- Pre-heat grill to 225 – 250 degrees (we like to use apple wood): The lower temperature will allow smoke flavor to get into the chicken.
- Stuff the cavity of the bird: Stuff the cavity to add additional flavor and aromatics. We like to stuff it with lemon, onion, and garlic. You can also add some herbs like thyme or rosemary.
- Next tie up the legs: to get them closer the body of the chicken so they don’t dry out or overcook. You can tie the wings too, or just fold them under the chicken.
- Smoke Chicken: Place the whole roaster chicken on the smoker, breast up. Smoke for one hour at 225 – 250 degrees.
- Increase Temperature of Grill: Then, after one hour, increase temperature of the smoker to 350 – 375 degrees, and leave until the internal temperature of the thickest part of the bird reads 160 – 165 degrees (this is going to allow the skin to get crispy). This will take roughly 90 additional minutes, but start checking the temperature at the one hour mark.
- Remove, and rest for 15 minutes, then slice and serve.
Temperature for Smoked Whole Chicken
Start by smoking the whole chicken at 225 – 250 degrees F, keeping it fairly low. If we continued cooking at that range for the entire length of the cook it would take several hours to get a properly smoked chicken. You can extend the time on smoke for more smoke flavor, but our goal is both smoke and a crispy skin texture.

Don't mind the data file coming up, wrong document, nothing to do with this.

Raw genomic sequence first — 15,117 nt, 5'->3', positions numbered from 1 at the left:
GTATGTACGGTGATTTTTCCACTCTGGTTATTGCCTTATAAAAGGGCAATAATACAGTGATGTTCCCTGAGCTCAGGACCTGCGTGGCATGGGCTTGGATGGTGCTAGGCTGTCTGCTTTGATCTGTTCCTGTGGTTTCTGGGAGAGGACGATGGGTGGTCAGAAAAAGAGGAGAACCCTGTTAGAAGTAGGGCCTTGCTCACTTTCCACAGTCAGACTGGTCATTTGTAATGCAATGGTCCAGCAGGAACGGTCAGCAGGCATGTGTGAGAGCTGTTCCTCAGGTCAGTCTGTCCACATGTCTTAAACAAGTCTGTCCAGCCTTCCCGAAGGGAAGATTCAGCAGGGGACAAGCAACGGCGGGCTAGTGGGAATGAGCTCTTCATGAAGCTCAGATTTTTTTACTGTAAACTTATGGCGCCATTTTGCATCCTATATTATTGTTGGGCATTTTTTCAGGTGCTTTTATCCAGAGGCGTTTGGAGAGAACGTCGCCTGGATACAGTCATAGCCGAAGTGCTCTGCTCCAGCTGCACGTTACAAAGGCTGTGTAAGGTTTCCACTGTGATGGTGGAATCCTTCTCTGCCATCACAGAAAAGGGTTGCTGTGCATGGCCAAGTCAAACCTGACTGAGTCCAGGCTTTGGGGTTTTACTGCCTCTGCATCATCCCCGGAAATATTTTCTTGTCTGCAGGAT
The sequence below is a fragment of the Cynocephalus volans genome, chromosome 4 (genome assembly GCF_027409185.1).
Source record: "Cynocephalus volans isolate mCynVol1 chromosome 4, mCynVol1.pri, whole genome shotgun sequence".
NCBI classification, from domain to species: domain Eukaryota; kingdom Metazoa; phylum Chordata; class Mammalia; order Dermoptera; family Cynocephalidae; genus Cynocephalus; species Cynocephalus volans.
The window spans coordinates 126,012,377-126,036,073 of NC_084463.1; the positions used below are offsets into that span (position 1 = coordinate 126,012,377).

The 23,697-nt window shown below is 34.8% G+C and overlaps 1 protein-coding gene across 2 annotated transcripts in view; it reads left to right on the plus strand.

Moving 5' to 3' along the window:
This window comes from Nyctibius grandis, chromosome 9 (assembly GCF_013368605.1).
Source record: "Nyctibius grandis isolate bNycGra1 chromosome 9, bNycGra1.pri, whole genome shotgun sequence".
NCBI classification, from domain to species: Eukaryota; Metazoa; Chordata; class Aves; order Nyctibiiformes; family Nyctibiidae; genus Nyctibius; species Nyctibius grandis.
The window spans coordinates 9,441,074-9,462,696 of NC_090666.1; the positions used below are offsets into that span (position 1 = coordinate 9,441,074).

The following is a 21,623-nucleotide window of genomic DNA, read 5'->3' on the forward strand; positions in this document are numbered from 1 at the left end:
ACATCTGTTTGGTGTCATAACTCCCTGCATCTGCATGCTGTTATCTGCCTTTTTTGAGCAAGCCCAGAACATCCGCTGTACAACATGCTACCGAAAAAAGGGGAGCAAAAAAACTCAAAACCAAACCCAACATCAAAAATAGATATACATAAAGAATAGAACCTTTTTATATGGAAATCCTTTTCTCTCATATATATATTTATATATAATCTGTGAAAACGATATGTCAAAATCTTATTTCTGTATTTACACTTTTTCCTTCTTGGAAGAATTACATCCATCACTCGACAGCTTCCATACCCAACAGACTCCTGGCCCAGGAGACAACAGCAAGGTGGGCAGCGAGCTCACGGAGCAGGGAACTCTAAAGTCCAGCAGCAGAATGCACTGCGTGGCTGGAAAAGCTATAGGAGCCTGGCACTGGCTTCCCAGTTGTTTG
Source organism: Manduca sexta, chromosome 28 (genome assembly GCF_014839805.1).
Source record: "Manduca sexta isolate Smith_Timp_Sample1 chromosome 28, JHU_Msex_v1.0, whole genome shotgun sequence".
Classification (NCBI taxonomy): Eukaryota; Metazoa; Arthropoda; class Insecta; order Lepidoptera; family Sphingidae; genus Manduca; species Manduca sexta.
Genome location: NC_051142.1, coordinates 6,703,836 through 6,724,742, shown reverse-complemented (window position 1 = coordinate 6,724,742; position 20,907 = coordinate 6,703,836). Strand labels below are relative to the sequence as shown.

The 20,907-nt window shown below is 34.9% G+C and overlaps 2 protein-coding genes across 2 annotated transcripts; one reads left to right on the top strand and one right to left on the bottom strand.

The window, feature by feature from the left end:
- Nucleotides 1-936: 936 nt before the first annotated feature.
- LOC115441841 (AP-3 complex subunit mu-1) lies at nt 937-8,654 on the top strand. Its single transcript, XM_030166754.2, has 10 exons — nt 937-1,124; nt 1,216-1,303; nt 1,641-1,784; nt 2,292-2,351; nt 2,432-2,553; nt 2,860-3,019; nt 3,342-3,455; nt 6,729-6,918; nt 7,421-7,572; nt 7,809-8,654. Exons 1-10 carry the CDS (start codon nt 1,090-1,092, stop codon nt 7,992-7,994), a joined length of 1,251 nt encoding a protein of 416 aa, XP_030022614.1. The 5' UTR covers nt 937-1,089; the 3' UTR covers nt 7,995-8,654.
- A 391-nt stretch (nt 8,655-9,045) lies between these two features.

After one hour raise the temperature of the grill to 350 degrees F, to ensure a nice crispy outer skin. If you go too hot, it can overcook parts of the meat, so that’s why we shoot for 350 after the initial smoke.
Alternatively you can roast it at the same temperature that you would in the oven (375 degrees) like this whole roasted chicken recipe. But you won’t get as much of a sweet smoke flavor as it will cook much quicker. We prefer to do it this way for full flavor intensity!
If you have one we recommend inserting a leave-in thermometer to monitor temps, like this BlueDOT Bluetooth Thermometer from ThermoWorks or their Smoke Unit. This one is great because you can monitor the temps from your phone via an iPhone app, or just check on the receiver so you don’t have to constantly open and shut your lid. Make sure to insert it into the thickest part of the meat, where it will take the longest time to cook.
Alternatively, you can use any digital thermometer to occasionally check temps in the breast and thighs.
How Long to Smoke a Whole Chicken?